In Nobel laureate Kazuo Ishiguro's 2015 novel The Buried Giant, an elderly couple set off to look for their long-lost son, of whom they have only fleeting, faint memories. The story is set in sixth-century Britain. The Saxons have arrived, King Arthur is dead and an uneasy peace exists between the Britons and Saxons. The elderly parents' search is complicated by the fact that they suffer from partial amnesia, something that afflicts everyone around them as well. Ishiguro writes: "For in this community the past was rarely discussed. I do not mean that it was taboo. I mean that it had somehow faded into a mist as dense as that which hung over the marshes. It simply did not occur to these villagers to think about the past – even the recent one."
It is not too fanciful to think of tomorrow's Kashmir as a place similarly wreathed in mist and forgetfulness. It is mountainous, troubled and attempts are under way to smother its story, its sensibilities and its very sense of itself. On August 5, Indian Prime Minister Narendra Modi's government unilaterally revoked the special constitutional status and limited autonomy enjoyed by the Indian part of Kashmir. The region has since became a shadowy entity on the world stage – we know it still exists but not what's happening there right now. We don't even know what's not happening there. There has been little news footage and commentary from Kashmir in the past two months and what exists isn't contemporaneous. When an earthquake measuring 5.6 on the Richter scale rocked parts of Pakistan-administered Kashmir on September 24, the families and friends of those on the Indian side were unable even to make contact and find out if they were safe. It is still hard to find out what ordinary Kashmiris have to say while their politicians have simply vanished.
Late last week, Kashmir briefly reappeared before the world, but only as a matter worthy of scrutiny. The issue was raised at the UN General Assembly (UNGA) by Pakistani Prime Minister Imran Khan. His Indian counterpart, however, didn't mention the territory at all. China, Turkey and Malaysia also dwelt upon Kashmir. A protest was organised in New York and another in London. Other than that, Kashmir – the place and its people – remains obscured by a deep impenetrable fog. An officially sponsored mist has conquered Kashmir, subsuming its eight million people. At one point in Ishiguro's story, the elderly father wonders: "Had they always lived like this, just the two of them, at the periphery of the community?" It's a question all Kashmiris might well be asking.
In the eight weeks since the Indian government made its decision on Kashmir – changing its political status and imposing a near communications blackout on the valley – phone and internet connectivity has been drastically curtailed and a supposedly partial curfew remains in force. Senior Indian officials continue to say that everything is normal in Kashmir. On Sunday, India’s home minister Amit Shah rejected talk of restrictions on Kashmir. “Where are the restrictions?” he demanded. “It is only in your mind. There are no restrictions. Only misinformation about restrictions is being spread.” He added that “people are trying to create a hue and cry over lack of mobile connections for a few days. Lack of phone connection is not a human rights violation."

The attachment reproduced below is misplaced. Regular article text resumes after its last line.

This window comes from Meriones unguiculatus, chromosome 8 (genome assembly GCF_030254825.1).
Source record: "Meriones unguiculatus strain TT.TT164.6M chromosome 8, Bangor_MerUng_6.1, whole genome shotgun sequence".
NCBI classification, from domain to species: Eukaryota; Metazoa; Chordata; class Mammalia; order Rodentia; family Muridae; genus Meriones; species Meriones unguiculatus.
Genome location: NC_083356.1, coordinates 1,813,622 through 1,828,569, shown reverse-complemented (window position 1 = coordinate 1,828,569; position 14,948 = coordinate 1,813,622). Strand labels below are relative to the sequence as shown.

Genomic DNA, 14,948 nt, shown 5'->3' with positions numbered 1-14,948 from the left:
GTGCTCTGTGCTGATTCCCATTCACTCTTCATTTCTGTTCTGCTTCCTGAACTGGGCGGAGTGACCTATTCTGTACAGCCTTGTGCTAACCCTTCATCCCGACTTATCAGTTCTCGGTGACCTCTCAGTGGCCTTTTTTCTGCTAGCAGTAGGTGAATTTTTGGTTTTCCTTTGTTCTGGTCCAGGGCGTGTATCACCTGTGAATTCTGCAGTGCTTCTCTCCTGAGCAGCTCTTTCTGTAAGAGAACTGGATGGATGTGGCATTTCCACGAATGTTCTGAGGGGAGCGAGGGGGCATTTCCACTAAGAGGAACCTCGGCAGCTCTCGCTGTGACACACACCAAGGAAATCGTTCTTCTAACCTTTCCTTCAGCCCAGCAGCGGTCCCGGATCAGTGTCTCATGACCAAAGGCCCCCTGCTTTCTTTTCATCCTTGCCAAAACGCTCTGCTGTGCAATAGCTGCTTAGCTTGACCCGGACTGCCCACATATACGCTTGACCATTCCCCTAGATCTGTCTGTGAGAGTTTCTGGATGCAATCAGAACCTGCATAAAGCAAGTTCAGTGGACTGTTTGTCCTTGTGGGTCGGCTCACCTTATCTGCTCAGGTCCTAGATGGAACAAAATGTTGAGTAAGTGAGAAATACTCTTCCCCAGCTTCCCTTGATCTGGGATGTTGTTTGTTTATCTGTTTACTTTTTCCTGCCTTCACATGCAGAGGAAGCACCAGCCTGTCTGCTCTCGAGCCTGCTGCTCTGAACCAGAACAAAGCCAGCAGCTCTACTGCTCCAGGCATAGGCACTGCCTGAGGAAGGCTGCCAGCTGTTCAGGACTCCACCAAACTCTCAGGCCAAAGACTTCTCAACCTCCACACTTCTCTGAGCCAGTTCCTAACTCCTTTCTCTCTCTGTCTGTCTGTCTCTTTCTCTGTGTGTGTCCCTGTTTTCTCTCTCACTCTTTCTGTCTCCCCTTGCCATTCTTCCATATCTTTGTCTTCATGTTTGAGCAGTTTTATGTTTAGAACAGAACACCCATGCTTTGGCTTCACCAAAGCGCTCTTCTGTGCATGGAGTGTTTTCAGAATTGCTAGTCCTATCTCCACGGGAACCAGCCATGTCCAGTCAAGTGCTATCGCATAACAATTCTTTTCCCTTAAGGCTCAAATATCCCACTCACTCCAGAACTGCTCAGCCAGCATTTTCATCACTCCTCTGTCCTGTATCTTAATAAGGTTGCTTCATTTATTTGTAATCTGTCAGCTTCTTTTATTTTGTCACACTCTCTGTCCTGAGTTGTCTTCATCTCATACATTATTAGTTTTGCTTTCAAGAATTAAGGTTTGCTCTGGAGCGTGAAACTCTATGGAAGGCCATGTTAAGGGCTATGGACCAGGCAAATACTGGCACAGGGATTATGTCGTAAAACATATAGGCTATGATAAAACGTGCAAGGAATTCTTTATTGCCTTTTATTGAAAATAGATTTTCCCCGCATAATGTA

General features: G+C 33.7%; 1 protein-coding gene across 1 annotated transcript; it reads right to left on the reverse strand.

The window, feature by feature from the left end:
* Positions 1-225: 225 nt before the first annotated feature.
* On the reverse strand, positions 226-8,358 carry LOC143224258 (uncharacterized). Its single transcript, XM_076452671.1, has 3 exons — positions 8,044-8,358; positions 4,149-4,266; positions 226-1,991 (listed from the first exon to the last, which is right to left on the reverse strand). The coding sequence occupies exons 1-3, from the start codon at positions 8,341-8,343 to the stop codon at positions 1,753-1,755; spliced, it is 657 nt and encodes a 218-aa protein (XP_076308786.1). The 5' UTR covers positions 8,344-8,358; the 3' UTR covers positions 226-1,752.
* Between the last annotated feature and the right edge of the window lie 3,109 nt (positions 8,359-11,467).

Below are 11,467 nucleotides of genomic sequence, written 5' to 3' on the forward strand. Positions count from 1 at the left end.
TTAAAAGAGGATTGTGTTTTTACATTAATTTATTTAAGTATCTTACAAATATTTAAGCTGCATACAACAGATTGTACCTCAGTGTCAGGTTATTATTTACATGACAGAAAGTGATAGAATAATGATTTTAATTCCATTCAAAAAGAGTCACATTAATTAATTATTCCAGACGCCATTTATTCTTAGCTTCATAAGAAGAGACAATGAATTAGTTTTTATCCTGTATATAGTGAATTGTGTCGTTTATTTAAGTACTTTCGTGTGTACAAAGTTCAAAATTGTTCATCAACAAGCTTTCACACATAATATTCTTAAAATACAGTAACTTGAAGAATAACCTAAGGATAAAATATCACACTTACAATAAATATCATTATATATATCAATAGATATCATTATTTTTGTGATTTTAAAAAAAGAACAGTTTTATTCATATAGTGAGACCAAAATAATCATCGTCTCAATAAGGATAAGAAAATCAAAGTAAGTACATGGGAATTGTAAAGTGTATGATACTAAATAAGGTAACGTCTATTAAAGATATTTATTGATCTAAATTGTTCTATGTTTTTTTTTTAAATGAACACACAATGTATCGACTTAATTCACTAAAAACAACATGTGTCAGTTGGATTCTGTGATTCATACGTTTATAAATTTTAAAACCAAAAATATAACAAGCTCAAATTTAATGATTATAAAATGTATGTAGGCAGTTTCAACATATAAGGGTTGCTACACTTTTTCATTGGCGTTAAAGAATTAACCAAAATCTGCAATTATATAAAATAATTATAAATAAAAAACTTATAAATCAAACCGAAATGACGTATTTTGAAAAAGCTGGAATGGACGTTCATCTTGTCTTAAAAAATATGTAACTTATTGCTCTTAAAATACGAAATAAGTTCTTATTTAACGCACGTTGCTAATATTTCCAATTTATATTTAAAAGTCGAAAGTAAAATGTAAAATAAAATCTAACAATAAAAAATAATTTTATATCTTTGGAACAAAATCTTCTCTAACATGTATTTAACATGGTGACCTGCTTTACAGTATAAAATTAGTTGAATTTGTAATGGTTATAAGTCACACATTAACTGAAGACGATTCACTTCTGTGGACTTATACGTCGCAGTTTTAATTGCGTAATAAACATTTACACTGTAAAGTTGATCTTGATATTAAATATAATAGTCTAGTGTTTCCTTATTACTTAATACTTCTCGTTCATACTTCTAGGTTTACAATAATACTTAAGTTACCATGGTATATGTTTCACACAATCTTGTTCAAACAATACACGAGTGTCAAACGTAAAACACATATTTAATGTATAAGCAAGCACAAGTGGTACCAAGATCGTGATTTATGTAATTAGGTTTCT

Mr Shah’s position is consistent with the way the Indian government has handled the Kashmir situation in the past couple of months. It claims it is pressing ahead with a clear agenda – the “dawn of development” – in a state that has missed out on India’s economic success. It has brooked no dissent and answered few questions about the propriety and ethics of its actions in the region. And it has exulted in the cheers of many Indians, who are elated by what they regard as a decisive move to end decades of mutiny in Kashmir.
Internationally, it is fair to acknowledge that Kashmir has evoked only tepid interest. That was obvious at UNGA. In fact, Mr Modi's ebullient pre-UNGA rally in Houston, Texas, alongside Donald Trump, was seen as the American administration's affirmation of India's hard line on Kashmir. The only limited caveats about Mr Modi's approach to Kashmir came in a low-profile media briefing at the US state department. Last Saturday Alice Wells, the acting assistant secretary in the bureau of South and Central Asian Affairs, noted that "the United States is concerned by widespread detentions, including those of politicians and business leaders, and the restrictions on the residents of Jammu and Kashmir. We look forward to the Indian government's resumption of political engagement with local leaders and the scheduling of the promised elections at the earliest opportunity. As [Mr Trump] emphasised, [Mr] Modi made a commitment that the recent changes to the status of Kashmir will improve the lives of the Kashmiri people, and we look to him to uphold this promise."
But that is boilerplate terminology. And it is worth noting that message was not delivered by Mr Trump or even his secretary of state, Mike Pompeo.
What is astonishing is the extent to which Kashmir seems to face a fait accompli, at least so far. It is scarcely believable in this networked age that an entire region can be made to simply disappear from view. But in most parts of the world, there is little appetite to challenge India, an economic powerhouse and multicultural democracy.
Audacity wins – until it doesn't.